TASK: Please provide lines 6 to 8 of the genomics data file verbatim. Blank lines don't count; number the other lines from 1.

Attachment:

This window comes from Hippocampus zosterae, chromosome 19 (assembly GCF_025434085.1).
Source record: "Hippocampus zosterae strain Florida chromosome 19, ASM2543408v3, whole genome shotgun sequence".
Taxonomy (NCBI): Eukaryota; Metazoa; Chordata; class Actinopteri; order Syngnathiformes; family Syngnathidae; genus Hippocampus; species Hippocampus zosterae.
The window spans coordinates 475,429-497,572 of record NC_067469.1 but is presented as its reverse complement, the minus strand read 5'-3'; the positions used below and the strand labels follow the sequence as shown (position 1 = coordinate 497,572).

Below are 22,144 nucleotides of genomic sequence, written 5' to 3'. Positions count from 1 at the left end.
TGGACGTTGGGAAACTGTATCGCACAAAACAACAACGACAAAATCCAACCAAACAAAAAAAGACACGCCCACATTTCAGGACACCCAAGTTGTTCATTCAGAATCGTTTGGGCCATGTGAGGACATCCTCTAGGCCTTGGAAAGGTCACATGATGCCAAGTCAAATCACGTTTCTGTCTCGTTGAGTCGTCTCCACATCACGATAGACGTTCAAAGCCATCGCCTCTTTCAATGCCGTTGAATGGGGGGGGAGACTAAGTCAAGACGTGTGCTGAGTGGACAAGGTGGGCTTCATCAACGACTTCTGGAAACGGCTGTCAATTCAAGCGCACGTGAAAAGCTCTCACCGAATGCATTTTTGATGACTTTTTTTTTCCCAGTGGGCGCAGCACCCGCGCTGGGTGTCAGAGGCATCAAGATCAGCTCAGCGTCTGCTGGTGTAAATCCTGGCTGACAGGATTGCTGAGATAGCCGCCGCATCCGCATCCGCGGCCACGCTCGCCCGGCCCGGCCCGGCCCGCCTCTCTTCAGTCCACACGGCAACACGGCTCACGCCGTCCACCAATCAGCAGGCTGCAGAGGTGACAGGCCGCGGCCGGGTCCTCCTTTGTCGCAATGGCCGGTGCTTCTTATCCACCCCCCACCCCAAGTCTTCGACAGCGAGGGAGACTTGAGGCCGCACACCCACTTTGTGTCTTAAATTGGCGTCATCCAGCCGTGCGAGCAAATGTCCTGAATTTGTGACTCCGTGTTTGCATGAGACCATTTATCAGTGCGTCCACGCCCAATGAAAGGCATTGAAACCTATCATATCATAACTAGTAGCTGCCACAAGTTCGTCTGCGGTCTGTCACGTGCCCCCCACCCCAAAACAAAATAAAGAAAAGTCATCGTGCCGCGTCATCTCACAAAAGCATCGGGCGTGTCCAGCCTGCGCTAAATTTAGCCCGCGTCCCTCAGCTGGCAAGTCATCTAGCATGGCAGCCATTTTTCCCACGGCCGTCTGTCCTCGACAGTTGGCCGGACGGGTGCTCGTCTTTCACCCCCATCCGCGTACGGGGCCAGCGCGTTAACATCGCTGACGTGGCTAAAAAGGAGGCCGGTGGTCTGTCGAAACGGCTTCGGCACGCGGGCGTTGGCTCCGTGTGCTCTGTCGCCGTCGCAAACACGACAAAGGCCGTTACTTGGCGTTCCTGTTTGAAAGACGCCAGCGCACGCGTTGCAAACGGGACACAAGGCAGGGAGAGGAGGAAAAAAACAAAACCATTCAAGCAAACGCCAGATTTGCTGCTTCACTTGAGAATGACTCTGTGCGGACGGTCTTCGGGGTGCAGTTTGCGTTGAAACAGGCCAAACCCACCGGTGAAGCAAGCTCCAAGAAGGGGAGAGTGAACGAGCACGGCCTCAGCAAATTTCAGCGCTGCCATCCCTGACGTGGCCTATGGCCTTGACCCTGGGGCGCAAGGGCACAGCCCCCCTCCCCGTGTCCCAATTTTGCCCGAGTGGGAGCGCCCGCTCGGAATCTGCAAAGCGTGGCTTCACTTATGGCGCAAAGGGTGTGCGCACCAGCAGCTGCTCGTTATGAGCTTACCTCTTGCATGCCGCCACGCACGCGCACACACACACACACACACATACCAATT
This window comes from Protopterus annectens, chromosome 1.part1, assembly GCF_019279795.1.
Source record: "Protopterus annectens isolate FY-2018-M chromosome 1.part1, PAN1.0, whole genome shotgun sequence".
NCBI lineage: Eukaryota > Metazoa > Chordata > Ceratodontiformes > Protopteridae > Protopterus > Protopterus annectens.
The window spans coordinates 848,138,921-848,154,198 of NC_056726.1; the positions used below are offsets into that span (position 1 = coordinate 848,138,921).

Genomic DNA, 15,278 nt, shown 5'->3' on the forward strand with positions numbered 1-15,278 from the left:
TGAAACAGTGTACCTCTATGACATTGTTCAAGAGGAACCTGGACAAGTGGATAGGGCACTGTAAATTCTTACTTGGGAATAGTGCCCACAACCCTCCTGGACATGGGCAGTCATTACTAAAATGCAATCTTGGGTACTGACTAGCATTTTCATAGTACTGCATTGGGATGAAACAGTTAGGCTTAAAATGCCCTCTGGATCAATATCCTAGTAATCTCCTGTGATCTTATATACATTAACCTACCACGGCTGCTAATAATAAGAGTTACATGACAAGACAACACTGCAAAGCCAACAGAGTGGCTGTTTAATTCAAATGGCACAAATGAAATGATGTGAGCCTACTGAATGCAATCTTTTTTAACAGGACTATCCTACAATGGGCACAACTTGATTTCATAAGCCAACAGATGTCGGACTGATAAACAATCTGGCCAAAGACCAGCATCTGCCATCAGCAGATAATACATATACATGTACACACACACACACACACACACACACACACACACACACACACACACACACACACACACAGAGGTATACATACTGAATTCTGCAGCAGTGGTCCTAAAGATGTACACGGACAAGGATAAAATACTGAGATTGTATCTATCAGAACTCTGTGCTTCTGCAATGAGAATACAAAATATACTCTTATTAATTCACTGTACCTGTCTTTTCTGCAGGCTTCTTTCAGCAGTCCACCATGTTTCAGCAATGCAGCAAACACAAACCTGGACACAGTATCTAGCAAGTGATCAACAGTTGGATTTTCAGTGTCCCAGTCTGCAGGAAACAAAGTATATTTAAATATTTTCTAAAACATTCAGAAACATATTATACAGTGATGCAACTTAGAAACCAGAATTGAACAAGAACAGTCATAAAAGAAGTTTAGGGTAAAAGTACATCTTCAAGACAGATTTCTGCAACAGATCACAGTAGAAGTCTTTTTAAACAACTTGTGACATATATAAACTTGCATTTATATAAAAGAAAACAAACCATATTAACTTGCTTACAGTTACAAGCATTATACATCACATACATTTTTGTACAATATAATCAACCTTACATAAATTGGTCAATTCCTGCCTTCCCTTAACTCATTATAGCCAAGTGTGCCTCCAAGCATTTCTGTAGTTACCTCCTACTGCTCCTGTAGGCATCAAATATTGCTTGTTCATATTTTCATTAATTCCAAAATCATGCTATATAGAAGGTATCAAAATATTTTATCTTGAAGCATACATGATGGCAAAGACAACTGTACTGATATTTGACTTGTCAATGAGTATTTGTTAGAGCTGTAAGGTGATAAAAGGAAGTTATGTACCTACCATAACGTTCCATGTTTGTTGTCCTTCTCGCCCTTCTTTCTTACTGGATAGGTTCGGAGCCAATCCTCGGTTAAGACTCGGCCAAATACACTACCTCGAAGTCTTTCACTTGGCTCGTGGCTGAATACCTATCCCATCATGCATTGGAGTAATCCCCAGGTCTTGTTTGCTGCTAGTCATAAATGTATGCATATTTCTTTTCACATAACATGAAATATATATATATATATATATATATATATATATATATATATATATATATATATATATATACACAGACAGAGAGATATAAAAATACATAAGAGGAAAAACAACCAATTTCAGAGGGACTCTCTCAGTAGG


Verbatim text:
TGGACGTTGGGAAACTGTATCGCACAAAACAACAACGACAAAATCCAACCAAACAAAAAAAGACACGCCCACATTTCAGGACACCCAAGTTGTTCATTCAGAATCGTTTGGGCCATGTGAGGACATCCTCTAGGCCTTGGAAAGGTCACATGATGCCAAGTCAAATCACGTTTCTGTCTCGTTGAGTCGTCTCCACATCACGATAGACGTTCAAAGCCATCGCCTCTTTCAATGCCGTTGAATGGGGGGGGAGACTAAGTCAAGACGTGTGCTGAGTGGACAAGGTGGGCTTCATCAACGACTTCTGGAAACGGCTGTCAATTCAAGCGCACGTGAAAAGCTCTCACCGAATGCATTTTTGATGACTTTTTTTTTCCCAGTGGGCGCAGCACCCGCGCTGGGTGTCAGAGGCATCAAGATCAGCTCAGCGTCTGCTGGTGTAAATCCTGGCTGACAGGATTGCTGAGATAGCCGCCGCATCCGCATCCGCGGCCACGCTCGCCCGGCCCGGCCCGGCCCGCCTCTCTTCAGTCCACACGGCAACACGGCTCACGCCGTCCACCAATCAGCAGGCTGCAGAGGTGACAGGCCGCGGCCGGGTCCTCCTTTGTCGCAATGGCCGGTGCTTCTTATCCACCCCCCACCCCAAGTCTTCGACAGCGAGGGAGACTTGAGGCCGCACACCCACTTTGTGTCTTAAATTGGCGTCATCCAGCCGTGCGAGCAAATGTCCTGAATTTGTGACTCCGTGTTTGCATGAGACCATTTATCAGTGCGTCCACGCCCAATGAAAGGCATTGAAACCTATCATATCATAACTAGTAGCTGCCACAAGTTCGTCTGCGGTCTGTCACGTGCCCCCCACCCCAAAACAAAATAAAGAAAAGTCATCGTGCCGCGTCATCTCACAAAAGCATCGGGCGTGTCCAGCCTGCGCTAAATTTAGCCCGCGTCCCTCAGCTGGCAAGTCATCTAGCATGGCAGCCATTTTTCCCACGGCCGTCTGTCCTCGACAGTTGGCCGGACGGGTGCTCGTCTTTCACCCCCATCCGCGTACGGGGCCAGCGCGTTAACATCGCTGACGTGGCTAAAAAGGAGGCCGGTGGTCTGTCGAAACGGCTTCGGCACGCGGGCGTTGGCTCCGTGTGCTCTGTCGCCGTCGCAAACACGACAAAGGCCGTTACTTGGCGTTCCTGTTTGAAAGACGCCAGCGCACGCGTTGCAAACGGGACACAAGGCAGGGAGAGGAGGAAAAAAACAAAACCATTCAAGCAAACGCCAGATTTGCTGCTTCACTTGAGAATGACTCTGTGCGGACGGTCTTCGGGGTGCAGTTTGCGTTGAAACAGGCCAAACCCACCGGTGAAGCAAGCTCCAAGAAGGGGAGAGTGAACGAGCACGGCCTCAGCAAATTTCAGCGCTGCCATCCCTGACGTGGCCTATGGCCTTGACCCTGGGGCGCAAGGGCACAGCCCCCCTCCCCGTGTCCCAATTTTGCCCGAGTGGGAGCGCCCGCTCGGAATCTGCAAAGCGTGGCTTCACTTATGGCGCAAAGGGTGTGCGCACCAGCAGCTGCTCGTTATGAGCTTACCTCTTGCATGCCGCCACGCACGCGCACACACACACACACACACATACCAATT
This window comes from Protopterus annectens, chromosome 1.part1, assembly GCF_019279795.1.
Source record: "Protopterus annectens isolate FY-2018-M chromosome 1.part1, PAN1.0, whole genome shotgun sequence".